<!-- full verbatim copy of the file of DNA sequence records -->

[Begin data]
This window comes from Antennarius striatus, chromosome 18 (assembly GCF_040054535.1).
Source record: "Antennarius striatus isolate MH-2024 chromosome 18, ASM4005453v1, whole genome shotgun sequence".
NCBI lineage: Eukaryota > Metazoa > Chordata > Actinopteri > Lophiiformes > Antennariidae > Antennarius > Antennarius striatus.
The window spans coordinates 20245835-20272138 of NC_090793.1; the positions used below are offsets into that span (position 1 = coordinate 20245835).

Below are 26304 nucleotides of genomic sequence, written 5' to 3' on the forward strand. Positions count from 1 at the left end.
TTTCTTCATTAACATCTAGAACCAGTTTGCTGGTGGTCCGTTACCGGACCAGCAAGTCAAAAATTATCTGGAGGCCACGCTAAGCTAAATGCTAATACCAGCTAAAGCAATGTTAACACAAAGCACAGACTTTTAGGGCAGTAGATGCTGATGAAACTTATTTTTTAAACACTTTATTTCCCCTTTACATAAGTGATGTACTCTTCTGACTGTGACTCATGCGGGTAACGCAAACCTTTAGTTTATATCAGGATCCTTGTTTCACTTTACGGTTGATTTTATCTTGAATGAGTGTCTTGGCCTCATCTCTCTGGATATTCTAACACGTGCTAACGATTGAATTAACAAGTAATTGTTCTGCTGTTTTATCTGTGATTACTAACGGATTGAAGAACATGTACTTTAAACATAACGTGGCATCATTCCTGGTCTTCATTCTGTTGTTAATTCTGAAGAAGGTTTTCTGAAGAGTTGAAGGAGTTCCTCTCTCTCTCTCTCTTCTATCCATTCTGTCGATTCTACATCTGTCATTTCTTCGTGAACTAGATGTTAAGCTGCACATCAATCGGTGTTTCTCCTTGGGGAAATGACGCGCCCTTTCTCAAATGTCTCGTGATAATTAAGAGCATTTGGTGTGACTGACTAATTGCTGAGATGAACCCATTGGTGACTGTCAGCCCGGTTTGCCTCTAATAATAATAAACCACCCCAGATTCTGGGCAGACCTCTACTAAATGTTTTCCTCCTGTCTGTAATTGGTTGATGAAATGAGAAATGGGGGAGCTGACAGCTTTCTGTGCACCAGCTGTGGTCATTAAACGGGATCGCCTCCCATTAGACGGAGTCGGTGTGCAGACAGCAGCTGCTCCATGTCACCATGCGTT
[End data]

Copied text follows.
This window comes from Antennarius striatus, chromosome 18 (assembly GCF_040054535.1).
Source record: "Antennarius striatus isolate MH-2024 chromosome 18, ASM4005453v1, whole genome shotgun sequence".
NCBI lineage: Eukaryota > Metazoa > Chordata > Actinopteri > Lophiiformes > Antennariidae > Antennarius > Antennarius striatus.
The window spans coordinates 20245835-20272138 of NC_090793.1; the positions used below are offsets into that span (position 1 = coordinate 20245835).

Below are 26304 nucleotides of genomic sequence, written 5' to 3' on the forward strand. Positions count from 1 at the left end.
TTTCTTCATTAACATCTAGAACCAGTTTGCTGGTGGTCCGTTACCGGACCAGCAAGTCAAAAATTATCTGGAGGCCACGCTAAGCTAAATGCTAATACCAGCTAAAGCAATGTTAACACAAAGCACAGACTTTTAGGGCAGTAGATGCTGATGAAACTTATTTTTTAAACACTTTATTTCCCCTTTACATAAGTGATGTACTCTTCTGACTGTGACTCATGCGGGTAACGCAAACCTTTAGTTTATATCAGGATCCTTGTTTCACTTTACGGTTGATTTTATCTTGAATGAGTGTCTTGGCCTCATCTCTCTGGATATTCTAACACGTGCTAACGATTGAATTAACAAGTAATTGTTCTGCTGTTTTATCTGTGATTACTAACGGATTGAAGAACATGTACTTTAAACATAACGTGGCATCATTCCTGGTCTTCATTCTGTTGTTAATTCTGAAGAAGGTTTTCTGAAGAGTTGAAGGAGTTCCTCTCTCTCTCTCTCTTCTATCCATTCTGTCGATTCTACATCTGTCATTTCTTCGTGAACTAGATGTTAAGCTGCACATCAATCGGTGTTTCTCCTTGGGGAAATGACGCGCCCTTTCTCAAATGTCTCGTGATAATTAAGAGCATTTGGTGTGACTGACTAATTGCTGAGATGAACCCATTGGTGACTGTCAGCCCGGTTTGCCTCTAATAATAATAAACCACCCCAGATTCTGGGCAGACCTCTACTAAATGTTTTCCTCCTGTCTGTAATTGGTTGATGAAATGAGAAATGGGGGAGCTGACAGCTTTCTGTGCACCAGCTGTGGTCATTAAACGGGATCGCCTCCCATTAGACGGAGTCGGTGTGCAGACAGCAGCTGCTCCATGTCACCATGCGTT